Deep learning algorithms can outperform humans in a number of areas, from classifying images and reading lips to making predictions about the future. But despite their superhuman levels of proficiency, they’re disadvantaged in the rate at which they learn. Some of the best machine learning algorithms take hundreds of hours to master classic video games that take the average person an afternoon, for example.
It might have something to do with the neurotransmitter dopamine, according to a paper published by Google subsidiary DeepMind in the journal Nature Neuroscience.
Meta-learning, or the process of learning quickly from examples and deriving rules from those examples over time, is thought to be one of the reasons that humans attain new knowledge more efficiently than their computer counterparts. But the underlying mechanisms of meta-learning remain poorly understood.
In an attempt to shed light on the process, researchers at DeepMind in London modeled human physiology using a recurrent neural network, a type of neural network that’s able to internalize past actions and observations and draw from those experiences during training. The reward prediction error of the network — the signal that mathematically optimizes the algorithm over time through trial and error — stood in for dopamine, the chemical in the brain that affects emotions, movements, and sensations of pain and pleasure, which is thought to play a key role in the learning process.
The researchers set the system loose on six neuroscientific meta-learning experiments, comparing its performance to that of animals that had been subjected to the same test. One of the tests, known as the Harlow Experiment, tasked the algorithm with choosing between two randomly selected images, one of which was associated with a reward. In the original experiment, the subjects (a group of monkeys) quickly learned a strategy for picking objects: choosing an object randomly the first time, then choosing reward-associated objects the second and each subsequent time thereafter.
The algorithm performed much like the animal subjects, making reward-associated choices from new images it hadn’t seen before. Moreover, the researchers noted, the learning took place in the recurrent neural network, supporting the theory that dopamine plays a key role in meta-learning.
The AI system behaved the same even when the weights — the strength between two neural network nodes, akin to the amount of influence one firing neuron in the brain has on another — were frozen. In animals, dopamine is believed to reinforce behaviors by strengthening synaptic links in the prefrontal cortex. But the consistency of the neural network’s behavior suggests that dopamine also conveys and encodes information about tasks and rule structures, according to the researchers.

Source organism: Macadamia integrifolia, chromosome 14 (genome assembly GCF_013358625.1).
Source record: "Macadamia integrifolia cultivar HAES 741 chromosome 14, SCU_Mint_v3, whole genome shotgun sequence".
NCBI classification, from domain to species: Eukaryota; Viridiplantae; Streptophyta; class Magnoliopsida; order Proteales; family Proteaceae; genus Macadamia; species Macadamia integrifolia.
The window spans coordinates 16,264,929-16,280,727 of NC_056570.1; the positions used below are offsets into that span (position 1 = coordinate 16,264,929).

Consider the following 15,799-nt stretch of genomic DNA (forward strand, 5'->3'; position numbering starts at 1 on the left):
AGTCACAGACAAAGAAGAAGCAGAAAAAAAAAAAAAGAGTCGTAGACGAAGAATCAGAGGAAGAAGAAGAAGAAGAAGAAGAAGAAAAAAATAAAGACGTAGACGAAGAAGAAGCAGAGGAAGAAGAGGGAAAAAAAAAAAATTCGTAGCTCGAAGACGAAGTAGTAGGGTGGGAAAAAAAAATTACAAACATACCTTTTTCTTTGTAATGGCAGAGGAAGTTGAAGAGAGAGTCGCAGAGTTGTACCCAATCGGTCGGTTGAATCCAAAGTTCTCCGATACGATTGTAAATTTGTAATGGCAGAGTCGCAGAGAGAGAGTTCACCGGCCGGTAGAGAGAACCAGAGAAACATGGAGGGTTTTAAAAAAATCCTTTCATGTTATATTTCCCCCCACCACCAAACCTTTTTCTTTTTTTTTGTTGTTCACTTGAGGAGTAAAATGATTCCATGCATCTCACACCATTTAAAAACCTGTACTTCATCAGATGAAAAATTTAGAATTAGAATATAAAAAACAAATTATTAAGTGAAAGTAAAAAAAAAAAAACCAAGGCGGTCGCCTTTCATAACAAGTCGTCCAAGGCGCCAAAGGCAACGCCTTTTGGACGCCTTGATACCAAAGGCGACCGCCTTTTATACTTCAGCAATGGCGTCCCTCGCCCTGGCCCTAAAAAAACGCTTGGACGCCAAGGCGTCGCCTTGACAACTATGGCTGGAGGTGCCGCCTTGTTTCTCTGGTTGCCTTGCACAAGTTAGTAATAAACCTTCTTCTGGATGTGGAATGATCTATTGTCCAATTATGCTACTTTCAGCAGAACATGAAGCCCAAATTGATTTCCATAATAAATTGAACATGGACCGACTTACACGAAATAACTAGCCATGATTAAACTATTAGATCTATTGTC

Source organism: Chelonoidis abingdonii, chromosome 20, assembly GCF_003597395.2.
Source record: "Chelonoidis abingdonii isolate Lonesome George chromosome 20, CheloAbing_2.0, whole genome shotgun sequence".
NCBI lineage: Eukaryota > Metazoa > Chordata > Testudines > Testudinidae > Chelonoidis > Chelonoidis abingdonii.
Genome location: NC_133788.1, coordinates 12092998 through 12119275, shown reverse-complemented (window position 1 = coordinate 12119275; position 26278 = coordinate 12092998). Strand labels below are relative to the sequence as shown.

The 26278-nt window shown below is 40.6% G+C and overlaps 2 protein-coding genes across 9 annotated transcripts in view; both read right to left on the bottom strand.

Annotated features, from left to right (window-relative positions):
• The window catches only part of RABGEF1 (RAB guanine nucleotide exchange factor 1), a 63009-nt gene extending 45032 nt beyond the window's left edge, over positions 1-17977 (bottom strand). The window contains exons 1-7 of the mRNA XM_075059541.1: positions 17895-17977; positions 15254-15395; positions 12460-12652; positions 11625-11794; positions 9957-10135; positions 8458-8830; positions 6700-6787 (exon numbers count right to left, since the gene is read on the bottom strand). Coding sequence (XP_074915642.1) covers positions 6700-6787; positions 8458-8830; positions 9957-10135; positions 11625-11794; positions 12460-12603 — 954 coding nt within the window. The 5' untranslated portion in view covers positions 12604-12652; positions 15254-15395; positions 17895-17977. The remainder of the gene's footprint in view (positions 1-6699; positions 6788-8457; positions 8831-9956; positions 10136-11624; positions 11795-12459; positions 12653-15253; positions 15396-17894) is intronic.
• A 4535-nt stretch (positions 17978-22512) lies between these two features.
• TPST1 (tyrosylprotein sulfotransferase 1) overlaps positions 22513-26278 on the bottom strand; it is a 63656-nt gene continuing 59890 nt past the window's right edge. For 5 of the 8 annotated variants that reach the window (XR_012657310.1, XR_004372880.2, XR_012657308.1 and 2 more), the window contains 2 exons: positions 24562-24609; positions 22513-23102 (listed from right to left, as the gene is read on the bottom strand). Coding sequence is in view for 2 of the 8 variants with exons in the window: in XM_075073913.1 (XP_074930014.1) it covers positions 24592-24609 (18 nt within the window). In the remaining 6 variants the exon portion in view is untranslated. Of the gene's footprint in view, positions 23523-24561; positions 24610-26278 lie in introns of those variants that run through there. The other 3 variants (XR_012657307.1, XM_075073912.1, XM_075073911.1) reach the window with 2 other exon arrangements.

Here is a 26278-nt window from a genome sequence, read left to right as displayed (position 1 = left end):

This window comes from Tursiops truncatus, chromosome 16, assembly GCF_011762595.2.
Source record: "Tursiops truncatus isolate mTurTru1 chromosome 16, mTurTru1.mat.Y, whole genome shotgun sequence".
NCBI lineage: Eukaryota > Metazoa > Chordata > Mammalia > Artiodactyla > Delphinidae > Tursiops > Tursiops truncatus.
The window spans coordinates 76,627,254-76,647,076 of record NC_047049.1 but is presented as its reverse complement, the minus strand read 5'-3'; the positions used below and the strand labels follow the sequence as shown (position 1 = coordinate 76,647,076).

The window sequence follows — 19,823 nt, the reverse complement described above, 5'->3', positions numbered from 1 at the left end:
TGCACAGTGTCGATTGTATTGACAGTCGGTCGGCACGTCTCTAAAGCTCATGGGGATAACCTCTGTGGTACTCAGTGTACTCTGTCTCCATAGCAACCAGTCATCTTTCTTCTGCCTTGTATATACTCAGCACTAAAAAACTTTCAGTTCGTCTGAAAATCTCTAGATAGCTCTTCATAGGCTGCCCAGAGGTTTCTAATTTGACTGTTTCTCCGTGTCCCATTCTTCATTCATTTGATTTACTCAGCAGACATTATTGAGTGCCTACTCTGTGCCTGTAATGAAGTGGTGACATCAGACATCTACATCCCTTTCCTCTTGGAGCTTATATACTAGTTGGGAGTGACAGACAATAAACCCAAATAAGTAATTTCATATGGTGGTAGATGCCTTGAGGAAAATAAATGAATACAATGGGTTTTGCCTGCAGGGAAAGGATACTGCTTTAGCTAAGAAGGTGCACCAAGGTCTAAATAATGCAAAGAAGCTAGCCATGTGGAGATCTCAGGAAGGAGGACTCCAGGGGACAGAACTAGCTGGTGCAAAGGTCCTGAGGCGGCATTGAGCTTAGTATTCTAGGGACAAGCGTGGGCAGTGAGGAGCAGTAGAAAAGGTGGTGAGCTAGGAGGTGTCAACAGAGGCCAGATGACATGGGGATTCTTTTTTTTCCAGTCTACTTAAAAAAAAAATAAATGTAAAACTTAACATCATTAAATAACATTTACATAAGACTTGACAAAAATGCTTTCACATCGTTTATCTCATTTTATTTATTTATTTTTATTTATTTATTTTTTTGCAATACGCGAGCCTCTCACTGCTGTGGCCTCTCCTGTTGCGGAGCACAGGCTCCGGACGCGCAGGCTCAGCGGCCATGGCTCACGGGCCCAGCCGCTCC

“Neuroscientists have long observed similar patterns of neural activations in the prefrontal cortex, which is quick to adapt and flexible, but have struggled to find an adequate explanation for why that’s the case,” the DeepMind team wrote in a blog post. “The idea that the prefrontal cortex isn’t relying on slow synaptic weight changes to learn rule structures, but is using abstract model-based information directly encoded in dopamine, offers a more satisfactory reason for its versatility.”
The idea that AI systems mimic human biology isn’t new, of course. A study conducted by researchers at Radboud University in the Netherlands found that recurrent neural networks can predict how the human brain processes sensory information, particularly visual stimuli. But for the most part, those discoveries have informed machine learning rather than neuroscientific research.
Last year, for example, DeepMind built a partial anatomical model of the human brain with complementary algorithms: a neural network that mimicked the behavior of the prefrontal cortex and a “memory” network that played the part of the hippocampus. The result was an AI machine that significantly outperformed most neural nets. More recently, DeepMind turned its attention to so-called rational machinery, producing synthetic neural networks capable of applying humanlike reasoning skills and logic to problem-solving.
The dopamine study, the paper’s authors wrote, shows that medicine has as much to gain from neural network research as computer science does.
“Leveraging insights from AI which can be applied to explain findings in neuroscience and psychology highlights the value each field can offer the other,” the DeepMind team wrote. “Going forward, we anticipate that much benefit can be gained in the reverse direction, by taking guidance from specific organization of brain circuits in designing new models for learning in reinforcement learning agents.”
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